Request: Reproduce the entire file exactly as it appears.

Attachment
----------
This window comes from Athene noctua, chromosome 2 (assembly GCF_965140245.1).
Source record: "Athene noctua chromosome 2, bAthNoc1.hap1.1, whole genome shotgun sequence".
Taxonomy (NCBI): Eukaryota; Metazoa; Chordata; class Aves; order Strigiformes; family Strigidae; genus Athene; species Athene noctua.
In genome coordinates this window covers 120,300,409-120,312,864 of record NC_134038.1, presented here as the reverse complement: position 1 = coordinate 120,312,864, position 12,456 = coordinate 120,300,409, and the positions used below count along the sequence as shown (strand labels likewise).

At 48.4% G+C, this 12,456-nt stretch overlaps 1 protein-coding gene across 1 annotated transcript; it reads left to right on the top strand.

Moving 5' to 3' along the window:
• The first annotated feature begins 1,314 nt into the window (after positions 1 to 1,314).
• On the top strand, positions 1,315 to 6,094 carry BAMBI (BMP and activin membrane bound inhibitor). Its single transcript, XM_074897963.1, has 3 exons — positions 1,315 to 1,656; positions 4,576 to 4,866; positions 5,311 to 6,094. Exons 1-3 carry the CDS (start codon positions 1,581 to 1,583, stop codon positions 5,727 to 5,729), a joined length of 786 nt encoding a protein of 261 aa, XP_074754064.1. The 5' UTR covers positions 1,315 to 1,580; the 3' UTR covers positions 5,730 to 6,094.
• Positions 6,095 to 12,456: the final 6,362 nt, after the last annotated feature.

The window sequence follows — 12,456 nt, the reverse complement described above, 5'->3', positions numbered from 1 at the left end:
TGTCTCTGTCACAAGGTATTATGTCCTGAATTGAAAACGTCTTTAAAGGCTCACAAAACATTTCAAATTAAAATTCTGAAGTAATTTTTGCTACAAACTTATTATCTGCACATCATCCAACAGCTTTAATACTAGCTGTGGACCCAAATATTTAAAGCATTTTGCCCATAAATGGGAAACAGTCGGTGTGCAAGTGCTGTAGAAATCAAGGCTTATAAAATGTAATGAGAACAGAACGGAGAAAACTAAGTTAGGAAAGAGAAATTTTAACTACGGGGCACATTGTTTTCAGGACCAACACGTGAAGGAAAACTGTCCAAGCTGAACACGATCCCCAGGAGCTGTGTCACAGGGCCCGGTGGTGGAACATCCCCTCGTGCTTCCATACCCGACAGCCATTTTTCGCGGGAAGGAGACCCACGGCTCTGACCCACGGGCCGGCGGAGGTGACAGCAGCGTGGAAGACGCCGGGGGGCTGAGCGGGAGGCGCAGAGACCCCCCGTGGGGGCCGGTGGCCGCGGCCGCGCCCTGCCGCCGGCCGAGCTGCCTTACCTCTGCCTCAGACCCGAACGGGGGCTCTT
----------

This window comes from Athene noctua, chromosome 2 (assembly GCF_965140245.1).
Source record: "Athene noctua chromosome 2, bAthNoc1.hap1.1, whole genome shotgun sequence".
Taxonomy (NCBI): Eukaryota; Metazoa; Chordata; class Aves; order Strigiformes; family Strigidae; genus Athene; species Athene noctua.
In genome coordinates this window covers 120,300,409-120,312,864 of record NC_134038.1, presented here as the reverse complement: position 1 = coordinate 120,312,864, position 12,456 = coordinate 120,300,409, and the positions used below count along the sequence as shown (strand labels likewise).

At 48.4% G+C, this 12,456-nt stretch overlaps 1 protein-coding gene across 1 annotated transcript; it reads left to right on the top strand.

Moving 5' to 3' along the window:
• The first annotated feature begins 1,314 nt into the window (after positions 1 to 1,314).
• On the top strand, positions 1,315 to 6,094 carry BAMBI (BMP and activin membrane bound inhibitor). Its single transcript, XM_074897963.1, has 3 exons — positions 1,315 to 1,656; positions 4,576 to 4,866; positions 5,311 to 6,094. Exons 1-3 carry the CDS (start codon positions 1,581 to 1,583, stop codon positions 5,727 to 5,729), a joined length of 786 nt encoding a protein of 261 aa, XP_074754064.1. The 5' UTR covers positions 1,315 to 1,580; the 3' UTR covers positions 5,730 to 6,094.
• Positions 6,095 to 12,456: the final 6,362 nt, after the last annotated feature.

The window sequence follows — 12,456 nt, the reverse complement described above, 5'->3', positions numbered from 1 at the left end:
TGTCTCTGTCACAAGGTATTATGTCCTGAATTGAAAACGTCTTTAAAGGCTCACAAAACATTTCAAATTAAAATTCTGAAGTAATTTTTGCTACAAACTTATTATCTGCACATCATCCAACAGCTTTAATACTAGCTGTGGACCCAAATATTTAAAGCATTTTGCCCATAAATGGGAAACAGTCGGTGTGCAAGTGCTGTAGAAATCAAGGCTTATAAAATGTAATGAGAACAGAACGGAGAAAACTAAGTTAGGAAAGAGAAATTTTAACTACGGGGCACATTGTTTTCAGGACCAACACGTGAAGGAAAACTGTCCAAGCTGAACACGATCCCCAGGAGCTGTGTCACAGGGCCCGGTGGTGGAACATCCCCTCGTGCTTCCATACCCGACAGCCATTTTTCGCGGGAAGGAGACCCACGGCTCTGACCCACGGGCCGGCGGAGGTGACAGCAGCGTGGAAGACGCCGGGGGGCTGAGCGGGAGGCGCAGAGACCCCCCGTGGGGGCCGGTGGCCGCGGCCGCGCCCTGCCGCCGGCCGAGCTGCCTTACCTCTGCCTCAGACCCGAACGGGGGCTCTT